Nothing says Christmas like the Christmas cancer movie, but perhaps because sturdy American values have been in decline for a while now, several years have passed since we've had one. The wait is over: Rob Reiner's "The Bucket List," in which Jack Nicholson and Morgan Freeman play terminally ill codgers who bust out of the cancer ward with a checklist of things to do before the Grim Reaper appears and cuts their SAG cards in two, opens in selected cities on Christmas Day. And what lucky cities those are! The rest of you will just have to wait to get your dose of "Live every day as if it were your last" bromides.
Any moron can make a bad movie. But it takes a special breed of schemer to make a picture as shameless as "The Bucket List." There's no need to pick at the little stuff here, like the fact that Reiner kicks off the movie with one of Freeman's trademark "This is God speaking" wisdom-clogged voice-overs. (How I wish Groucho were alive to take a crack at the line "I believe that you measure yourself by the people who measure themselves by you.") Maybe it's even possible to live with the fact that Freeman plays the winking, twinkling teller of truths, while Nicholson gets to be the cantankerous, wrinkly crustacean, the kinds of roles in which we've seen these actors again and again.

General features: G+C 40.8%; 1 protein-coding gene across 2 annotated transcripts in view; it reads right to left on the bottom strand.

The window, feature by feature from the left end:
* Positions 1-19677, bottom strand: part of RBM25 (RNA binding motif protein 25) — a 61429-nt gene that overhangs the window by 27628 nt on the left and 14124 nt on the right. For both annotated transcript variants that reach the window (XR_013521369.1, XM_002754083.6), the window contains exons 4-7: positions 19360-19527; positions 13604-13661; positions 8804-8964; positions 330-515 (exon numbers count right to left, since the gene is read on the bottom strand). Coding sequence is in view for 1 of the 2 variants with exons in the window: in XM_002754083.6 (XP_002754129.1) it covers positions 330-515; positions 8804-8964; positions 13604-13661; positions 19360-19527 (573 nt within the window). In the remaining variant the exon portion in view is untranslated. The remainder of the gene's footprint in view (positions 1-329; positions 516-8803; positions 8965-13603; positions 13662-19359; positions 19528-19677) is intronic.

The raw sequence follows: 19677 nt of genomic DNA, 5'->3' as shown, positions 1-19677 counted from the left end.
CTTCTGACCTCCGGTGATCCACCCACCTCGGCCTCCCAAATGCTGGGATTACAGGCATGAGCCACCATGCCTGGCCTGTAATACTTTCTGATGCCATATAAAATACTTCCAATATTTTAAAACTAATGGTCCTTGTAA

But even if you can gloss over the things about "The Bucket List" that are merely boring, you'll still have to reckon with the things that are reprehensible -- or so absurd that they defy parody. Admittedly, the list of goals these two gents hope to achieve before kicking the proverbial bucket is quite modest, including stuff like "Witness something majestic" and "Drive a Mustang Shelby." ("Kiss the most beautiful girl in the world" is a taller order -- although sure enough, the movie finds the most sugary way of handling that one, too.)
The script is by Justin Zackham, but even if you can blame him for the movie's cruddy dialogue, Reiner ultimately has to be considered the one holding the bag: The picture is so dense with cornball staging that it's practically performance art. In one scene, Nicholson's character, Edward -- an incredibly rich SOB who has alienated almost everyone, including numerous ex-wives and his grown daughter -- weeps alone in his fancy penthouse apartment. We see him reflected in the vast expanse of his very expensive window, hot little tears trickling down his craggy cheeks, as two women who may or may not be hookers he has hired gabble in the background: "Is he crying? He's usually so much fun." And just as Carter (Freeman) is about to get some circle-of-life nookie from his wife, with whom he has been reunited after a troubling separation, he collapses on the floor of the couple's bedroom -- we see only his feet, twitching with spasms. Reiner couldn't have made the moment any cheaper if he'd tried.
When Carter and Edward climb to the top of an Egyptian landmark for a quiet, intense conversation, their noble heads bathed in golden sunlight, the movie achieves a kind of perverse nirvana: Rarely have I seen such serene poo. Yet even the movie's life-affirming pretensions have an aggressive edge. The message of "The Bucket List" is that we should stop and smell the roses, count our blessings, hug someone we love, before it's too late. That's an audacious demand, coming from a movie that squeezes the life force right out of you.